The Chief of the Division of Passport Control (Huddle) to the Consul at Beirut (Knabenshue)

The Department has received your despatch No. 2121 of March 17, 1926, in which you refer to the Department’s circular instruction of January 8, 1926, ruling that the presumption arising under the second paragraph of Section 2 of the Act of March 2, 1907, shall not be considered to be resting against a person who was born in one self-governing dominion of the British Empire and is residing in another portion of that Empire until he has resided there for five years. You request to be informed whether, in view of that ruling, persons born in what was formerly a part of the Ottoman Empire and residing in a locality now independent of Turkey, and other than the place of their birth, should be considered as residing in the foreign state from which they came.

The Department considers that the words “in the foreign state from which he came” should be considered to mean “in the foreign country from which he came”; and that it was the intent of Congress that the presumption should arise after a residence of two years in the country in which the person originally had his home. Accordingly, if persons of the class mentioned by you are residing in territory which was their original home, the presumption of non-citizenship arises against them after a residence there of two years, even though the territory itself is now under the jurisdiction of a different sovereign than at the time of the birth of the person concerned.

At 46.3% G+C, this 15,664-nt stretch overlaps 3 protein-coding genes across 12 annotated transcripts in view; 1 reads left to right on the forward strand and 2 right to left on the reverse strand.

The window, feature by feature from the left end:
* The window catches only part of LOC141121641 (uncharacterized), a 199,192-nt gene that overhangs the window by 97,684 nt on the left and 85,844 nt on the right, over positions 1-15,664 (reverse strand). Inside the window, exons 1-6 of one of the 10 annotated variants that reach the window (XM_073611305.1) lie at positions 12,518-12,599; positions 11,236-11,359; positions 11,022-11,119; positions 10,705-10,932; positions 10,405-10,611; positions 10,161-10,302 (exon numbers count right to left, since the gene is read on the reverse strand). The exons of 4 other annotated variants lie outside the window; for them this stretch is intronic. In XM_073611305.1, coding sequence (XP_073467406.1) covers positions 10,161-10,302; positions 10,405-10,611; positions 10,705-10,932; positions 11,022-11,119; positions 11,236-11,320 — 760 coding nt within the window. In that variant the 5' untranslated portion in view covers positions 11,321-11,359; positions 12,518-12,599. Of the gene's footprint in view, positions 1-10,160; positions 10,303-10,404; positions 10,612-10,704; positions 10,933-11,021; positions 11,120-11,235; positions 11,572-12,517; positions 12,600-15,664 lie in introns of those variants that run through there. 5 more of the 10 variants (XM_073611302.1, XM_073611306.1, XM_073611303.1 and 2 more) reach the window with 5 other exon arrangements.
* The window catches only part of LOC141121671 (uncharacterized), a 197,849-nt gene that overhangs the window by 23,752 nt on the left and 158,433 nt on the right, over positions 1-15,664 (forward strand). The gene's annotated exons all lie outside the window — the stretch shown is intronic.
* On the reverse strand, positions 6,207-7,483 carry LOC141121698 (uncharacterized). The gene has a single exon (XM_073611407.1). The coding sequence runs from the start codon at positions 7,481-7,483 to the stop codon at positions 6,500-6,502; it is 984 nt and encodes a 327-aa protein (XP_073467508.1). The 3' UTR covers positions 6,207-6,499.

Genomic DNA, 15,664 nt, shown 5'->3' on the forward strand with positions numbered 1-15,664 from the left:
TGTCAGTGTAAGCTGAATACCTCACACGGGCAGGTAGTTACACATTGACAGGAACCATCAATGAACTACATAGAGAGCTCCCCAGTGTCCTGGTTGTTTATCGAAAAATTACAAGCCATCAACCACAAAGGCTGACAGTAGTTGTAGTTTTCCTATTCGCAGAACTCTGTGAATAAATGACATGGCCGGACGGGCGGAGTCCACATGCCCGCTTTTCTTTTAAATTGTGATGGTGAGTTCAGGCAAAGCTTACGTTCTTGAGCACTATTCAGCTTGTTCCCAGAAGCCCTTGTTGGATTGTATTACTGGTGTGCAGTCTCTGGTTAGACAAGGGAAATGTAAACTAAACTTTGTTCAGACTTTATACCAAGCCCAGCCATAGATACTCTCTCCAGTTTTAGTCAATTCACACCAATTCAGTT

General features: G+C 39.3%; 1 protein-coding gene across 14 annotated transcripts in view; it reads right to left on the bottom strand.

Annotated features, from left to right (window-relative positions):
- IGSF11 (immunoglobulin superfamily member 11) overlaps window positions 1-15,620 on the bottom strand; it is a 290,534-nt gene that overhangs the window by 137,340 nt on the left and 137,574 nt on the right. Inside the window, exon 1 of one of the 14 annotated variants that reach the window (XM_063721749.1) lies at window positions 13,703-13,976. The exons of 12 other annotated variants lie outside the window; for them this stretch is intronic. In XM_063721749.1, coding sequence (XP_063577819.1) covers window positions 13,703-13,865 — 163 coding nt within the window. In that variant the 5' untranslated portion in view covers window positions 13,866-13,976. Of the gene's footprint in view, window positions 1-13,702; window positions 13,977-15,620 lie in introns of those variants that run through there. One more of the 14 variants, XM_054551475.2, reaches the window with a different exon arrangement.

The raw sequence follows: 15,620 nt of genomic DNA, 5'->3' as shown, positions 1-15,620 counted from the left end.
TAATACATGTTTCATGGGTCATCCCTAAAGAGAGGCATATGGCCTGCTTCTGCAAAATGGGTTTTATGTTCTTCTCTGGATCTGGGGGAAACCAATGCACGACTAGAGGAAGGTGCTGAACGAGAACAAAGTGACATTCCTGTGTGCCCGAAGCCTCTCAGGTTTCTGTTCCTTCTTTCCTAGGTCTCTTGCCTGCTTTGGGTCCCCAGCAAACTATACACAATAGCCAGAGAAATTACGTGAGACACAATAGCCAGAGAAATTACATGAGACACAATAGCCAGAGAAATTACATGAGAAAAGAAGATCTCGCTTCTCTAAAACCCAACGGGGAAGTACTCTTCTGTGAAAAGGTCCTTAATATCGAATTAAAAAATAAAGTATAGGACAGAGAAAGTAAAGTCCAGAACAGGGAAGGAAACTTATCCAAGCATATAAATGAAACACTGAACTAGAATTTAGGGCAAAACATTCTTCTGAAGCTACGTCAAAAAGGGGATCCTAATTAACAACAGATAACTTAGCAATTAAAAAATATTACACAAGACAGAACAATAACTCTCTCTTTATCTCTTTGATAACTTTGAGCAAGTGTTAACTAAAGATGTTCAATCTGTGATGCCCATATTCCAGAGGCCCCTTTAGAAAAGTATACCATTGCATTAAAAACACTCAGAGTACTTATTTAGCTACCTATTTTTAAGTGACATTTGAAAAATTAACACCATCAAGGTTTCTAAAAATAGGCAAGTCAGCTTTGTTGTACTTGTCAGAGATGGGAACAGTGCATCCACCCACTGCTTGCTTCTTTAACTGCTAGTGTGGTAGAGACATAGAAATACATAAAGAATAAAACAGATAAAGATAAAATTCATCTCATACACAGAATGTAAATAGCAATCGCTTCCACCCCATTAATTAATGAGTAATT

Conversely, cases arise in which a naturalized citizen takes up his residence in a country which, as defined by present boundaries, is not the original home country of such person, but was formerly a part of the country from another district of which he came. The presumption will not arise against such persons until the expiration [Page 555] of five years. For example, in the case of Mrs. Olga Josephine Lehrs who was born in Moscow, Russia, and naturalized through marriage to a native citizen of the United States, it was decided that the presumption of expatriation would arise against her after a residence of five years in Latvia.

J. K. Huddle